Immediately after delivery of the baby, the placenta is still attached inside the uterus. Some time after delivery, the placenta will detach from the uterus and then be expelled. This process is called the “3rd stage of labour” and may take just a few minutes or as long as an hour.
Signs that the placenta is beginning to separate include:
A sudden gush of blood
Lengthening of the visible portion of the umbilical cord.
The uterus, which is usually soft and flat immediately after delivery, becomes round and firm.
The uterus, the top of which is usually about half-way between the pubic bone and the umbilicus, seems to enlarge and approach the umbilicus.
Immediately after the delivery of the baby, uterine contractions stop and labour pains go away. As the placenta separates, the woman will again feel painful uterine cramps. As the placenta descends through the birth canal, she will again feel the urge to bear down and will push out the placenta.


Figure 11. Separation of the placenta from the uterus.

Promoting normal vaginal delivery.

As operative vaginal delivery can be associated with maternal and neonatal morbidity, strategies that reduce the risk of operative vaginal delivery should be used.
Continuous support for women during childbirth can reduce the incidence of operative vaginal delivery, particularly when the carer was not a member of staff. Use of any upright or lateral position, compared with supine or lithotomy positions is associated with a reduction in assisted deliveries. Epidural analgesia appears to be effective in reducing pain during labour. However, women who use this form of pain relief are at increased risk of having an instrumental delivery. Epidural analgesia had no statistically significant impact on the risk of caesarean section, maternal satisfaction with pain relief and long-term backache and does not appear to have an immediate effect on neonatal status as determined by Apgar scores.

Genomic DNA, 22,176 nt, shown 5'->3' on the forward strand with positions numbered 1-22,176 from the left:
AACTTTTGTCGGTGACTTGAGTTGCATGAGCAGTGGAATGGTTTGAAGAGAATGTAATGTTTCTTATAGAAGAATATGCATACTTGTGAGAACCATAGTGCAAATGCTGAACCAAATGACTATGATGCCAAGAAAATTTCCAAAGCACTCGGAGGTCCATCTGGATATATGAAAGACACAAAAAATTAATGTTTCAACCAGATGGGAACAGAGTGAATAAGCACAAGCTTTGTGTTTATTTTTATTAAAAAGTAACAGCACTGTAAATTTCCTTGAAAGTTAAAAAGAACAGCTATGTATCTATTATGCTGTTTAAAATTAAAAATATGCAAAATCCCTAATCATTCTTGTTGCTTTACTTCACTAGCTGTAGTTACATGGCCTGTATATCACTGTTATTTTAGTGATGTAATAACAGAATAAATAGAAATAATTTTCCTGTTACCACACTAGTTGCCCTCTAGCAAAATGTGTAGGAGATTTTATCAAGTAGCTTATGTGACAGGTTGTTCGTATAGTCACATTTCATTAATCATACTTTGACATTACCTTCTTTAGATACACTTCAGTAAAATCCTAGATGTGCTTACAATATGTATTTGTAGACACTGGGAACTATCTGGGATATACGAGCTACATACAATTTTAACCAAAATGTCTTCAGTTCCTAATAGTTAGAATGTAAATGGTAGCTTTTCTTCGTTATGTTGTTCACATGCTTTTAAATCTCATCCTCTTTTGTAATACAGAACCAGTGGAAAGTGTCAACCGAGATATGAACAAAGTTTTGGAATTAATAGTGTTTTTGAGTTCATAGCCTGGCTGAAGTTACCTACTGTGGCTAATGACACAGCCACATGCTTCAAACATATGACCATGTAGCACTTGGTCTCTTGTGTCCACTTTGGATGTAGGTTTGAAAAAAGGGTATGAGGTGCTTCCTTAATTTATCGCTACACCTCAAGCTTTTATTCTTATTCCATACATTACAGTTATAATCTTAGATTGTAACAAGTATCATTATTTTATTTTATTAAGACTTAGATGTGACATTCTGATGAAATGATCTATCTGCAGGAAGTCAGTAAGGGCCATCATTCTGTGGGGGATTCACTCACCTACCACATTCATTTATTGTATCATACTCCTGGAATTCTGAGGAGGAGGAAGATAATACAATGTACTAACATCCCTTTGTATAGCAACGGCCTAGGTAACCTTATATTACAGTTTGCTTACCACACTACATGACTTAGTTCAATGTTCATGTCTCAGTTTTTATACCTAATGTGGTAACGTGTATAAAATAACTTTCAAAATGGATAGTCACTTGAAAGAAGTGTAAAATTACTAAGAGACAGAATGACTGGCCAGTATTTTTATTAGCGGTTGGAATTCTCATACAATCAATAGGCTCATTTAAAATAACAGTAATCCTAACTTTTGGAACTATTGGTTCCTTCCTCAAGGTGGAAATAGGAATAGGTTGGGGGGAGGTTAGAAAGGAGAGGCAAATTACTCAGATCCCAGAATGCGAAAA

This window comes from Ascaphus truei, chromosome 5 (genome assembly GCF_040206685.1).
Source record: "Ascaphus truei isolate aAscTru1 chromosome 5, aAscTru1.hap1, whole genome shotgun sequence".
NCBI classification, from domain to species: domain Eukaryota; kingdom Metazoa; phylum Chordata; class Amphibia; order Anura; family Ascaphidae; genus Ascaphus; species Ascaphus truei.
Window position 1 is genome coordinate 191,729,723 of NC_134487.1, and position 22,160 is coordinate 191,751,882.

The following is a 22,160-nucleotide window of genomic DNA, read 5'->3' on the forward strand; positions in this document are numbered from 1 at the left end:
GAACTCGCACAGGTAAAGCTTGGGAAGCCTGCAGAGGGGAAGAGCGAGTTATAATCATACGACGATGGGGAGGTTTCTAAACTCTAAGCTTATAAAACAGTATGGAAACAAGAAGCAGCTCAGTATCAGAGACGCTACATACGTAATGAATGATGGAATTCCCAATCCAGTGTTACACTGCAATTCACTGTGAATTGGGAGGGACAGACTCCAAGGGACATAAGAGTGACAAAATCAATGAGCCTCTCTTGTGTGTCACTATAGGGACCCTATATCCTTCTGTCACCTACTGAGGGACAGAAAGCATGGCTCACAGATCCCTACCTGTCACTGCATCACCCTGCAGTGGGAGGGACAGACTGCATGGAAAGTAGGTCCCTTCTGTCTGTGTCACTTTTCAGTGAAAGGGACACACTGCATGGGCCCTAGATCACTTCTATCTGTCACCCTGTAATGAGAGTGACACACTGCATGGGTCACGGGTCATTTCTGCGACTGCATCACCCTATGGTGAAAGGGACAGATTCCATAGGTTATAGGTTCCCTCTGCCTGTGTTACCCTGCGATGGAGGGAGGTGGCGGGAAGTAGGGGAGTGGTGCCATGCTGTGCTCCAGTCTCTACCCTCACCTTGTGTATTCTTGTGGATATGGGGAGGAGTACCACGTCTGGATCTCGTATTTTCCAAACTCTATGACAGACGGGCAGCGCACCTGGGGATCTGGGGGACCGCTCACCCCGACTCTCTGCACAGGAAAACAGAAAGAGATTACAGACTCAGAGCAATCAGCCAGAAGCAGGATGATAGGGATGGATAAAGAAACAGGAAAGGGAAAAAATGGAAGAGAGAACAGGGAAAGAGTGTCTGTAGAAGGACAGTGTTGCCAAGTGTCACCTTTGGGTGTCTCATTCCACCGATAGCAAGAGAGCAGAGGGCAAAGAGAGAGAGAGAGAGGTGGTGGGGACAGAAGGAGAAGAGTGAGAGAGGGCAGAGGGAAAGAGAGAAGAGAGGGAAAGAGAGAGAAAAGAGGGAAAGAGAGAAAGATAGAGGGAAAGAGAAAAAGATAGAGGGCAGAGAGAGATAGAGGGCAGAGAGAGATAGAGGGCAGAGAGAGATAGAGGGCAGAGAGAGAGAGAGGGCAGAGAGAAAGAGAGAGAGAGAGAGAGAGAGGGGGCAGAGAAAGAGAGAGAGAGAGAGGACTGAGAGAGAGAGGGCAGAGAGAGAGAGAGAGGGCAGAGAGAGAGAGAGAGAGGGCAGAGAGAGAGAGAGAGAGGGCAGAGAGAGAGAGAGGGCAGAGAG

Using a partogram leads to fewer operative births and less use of oxytocin. An oxytocin infusion may reduce the high rate of operative delivery in primigravidae associated with epidural analgesia provided that the fetal occiput is in an anterior position at the onset of the second stage of labour Extreme caution should be taken before using oxytocin for the second stage in multiparous women. Each woman should be assessed individually for the management of the second stage.
In the study by Fitzpatrick et al, rates of instrumental delivery were similar following immediate and delayed pushing, in association with epidural analgesia. The RCOG, however, sites a recent meta-analysis demonstrated that primiparous women with epidurals were likely to have fewer rotational or mid-cavity operative interventions when pushing was delayed for 1?2 hours or until they had a strong urge to push.
There is no difference between the rates of operative vaginal delivery for combined spinal-epidural and epidural techniques.
Photographs of normal deliveries are available on
A video of a normal delivery can be seen on
Childbirth can be a time of stress: Advice on stress and childbirth.

This is the personal website of David A Viniker MD FRCOG, retired Consultant Obstetrician and Gynaecologist – Specialist Interests – Reproductive Medicine including Infertility, PCOS, PMS, Menopause and HRT.
I do hope that you find the answers to your women’s health questions in the patient information and medical advice provided.


The aim of this web site is to provide a general guide and it is not intended as a substitute for a consultation with an appropriate specialist in respect of individual care and treatment.
David Viniker retired from active clinical practice in 2012.